He added that because of the ever-increasing concern for environmental and economic approaches to food production, the demand will be driven by consumers. "There will soon be zero tolerance among consumers over the 20 million tonnes of waste food that has to be disposed of every year in the UK," Stuart said. Read more ...

This blog is written by Martin Little The Global Miller, published and supported by the GFMT Magazine and International Milling Directory from Perendale Publishers

May 11, 2011

Weather 'hurdles' ahead

Surprise thunderstorms overnight in the Oklahoma and Texas panhandles are coming far too late to help out the wheat crop in that area, but are certainly going to help conditions in regards to summer row-crop planting. Not everyone in that area is getting these rains, but those locations that are under the strongest thunderstorms are getting over an inch. Look for that activity to end by mid-morning and dry weather will be seen in that area for the rest of the five-day forecast.

The rest of the hard-red winter wheat belt has rain chances for today and in some areas tomorrow, and chances are good that a lot of this will be quite severe in nature. Rains this morning in the Corn Belt are mainly in the west, and this activity marks the start of what will be an active period of weather that will last through at least the end of the weekend (or even into Monday in the east). Read more ...

This blog is written by Martin Little The Global Miller, published and supported by the GFMT Magazine and International Milling Directory from Perendale Publishers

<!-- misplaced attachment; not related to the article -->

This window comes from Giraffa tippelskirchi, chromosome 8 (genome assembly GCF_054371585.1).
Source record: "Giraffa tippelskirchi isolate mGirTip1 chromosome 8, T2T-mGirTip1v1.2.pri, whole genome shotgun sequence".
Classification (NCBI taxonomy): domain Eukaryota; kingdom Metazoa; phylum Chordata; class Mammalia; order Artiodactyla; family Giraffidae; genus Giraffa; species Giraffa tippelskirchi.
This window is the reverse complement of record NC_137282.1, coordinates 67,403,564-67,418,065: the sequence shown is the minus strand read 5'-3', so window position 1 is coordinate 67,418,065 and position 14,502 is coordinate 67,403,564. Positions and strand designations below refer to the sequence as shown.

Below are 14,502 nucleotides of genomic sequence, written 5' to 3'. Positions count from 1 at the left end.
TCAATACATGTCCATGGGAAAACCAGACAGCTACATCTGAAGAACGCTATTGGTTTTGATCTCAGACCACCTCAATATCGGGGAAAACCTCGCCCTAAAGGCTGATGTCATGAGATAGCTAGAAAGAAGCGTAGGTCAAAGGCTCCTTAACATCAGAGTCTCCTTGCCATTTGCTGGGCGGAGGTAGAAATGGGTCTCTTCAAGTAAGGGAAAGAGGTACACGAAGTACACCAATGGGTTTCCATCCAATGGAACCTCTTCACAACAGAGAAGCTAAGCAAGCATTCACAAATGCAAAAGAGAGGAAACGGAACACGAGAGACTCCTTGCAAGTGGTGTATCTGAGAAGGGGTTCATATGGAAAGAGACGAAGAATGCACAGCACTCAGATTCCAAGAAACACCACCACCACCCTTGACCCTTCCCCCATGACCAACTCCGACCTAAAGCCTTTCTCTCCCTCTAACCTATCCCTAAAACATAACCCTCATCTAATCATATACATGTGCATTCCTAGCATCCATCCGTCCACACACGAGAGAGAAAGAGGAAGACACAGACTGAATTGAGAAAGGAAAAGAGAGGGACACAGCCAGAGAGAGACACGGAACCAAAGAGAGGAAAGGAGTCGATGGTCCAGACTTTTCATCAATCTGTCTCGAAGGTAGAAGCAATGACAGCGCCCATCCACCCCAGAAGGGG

Enhanced by Zemanta

Genomes of fungi that threaten wheat, poplars sequenced

An international team of researchers co-led by a US Department of Agriculture (USDA) scientist has sequenced the genomes of two fungal pathogens-one that threatens global wheat supplies and another that limits production of a tree crop valued as a future source for biofuel. The sequencing of the genetic codes of wheat stem rust pathogen (Puccinia graminis) and poplar leaf rust pathogen (Melampsora larici-populina) is expected to help researchers develop control strategies to address worldwide threats to wheat fields and tree plantations.

The study, published in the Proceedings of the National Academy of Sciences, was a six-year collaborative effort of USDA's Agricultural Research Service (ARS), the US Department of Energy Joint Genome Institute, the National Science Foundation, the Broad Institute of Harvard and the Massachusetts Institute of Technology, the University of Minnesota and the French National Institute for Agricultural Research. Read more ...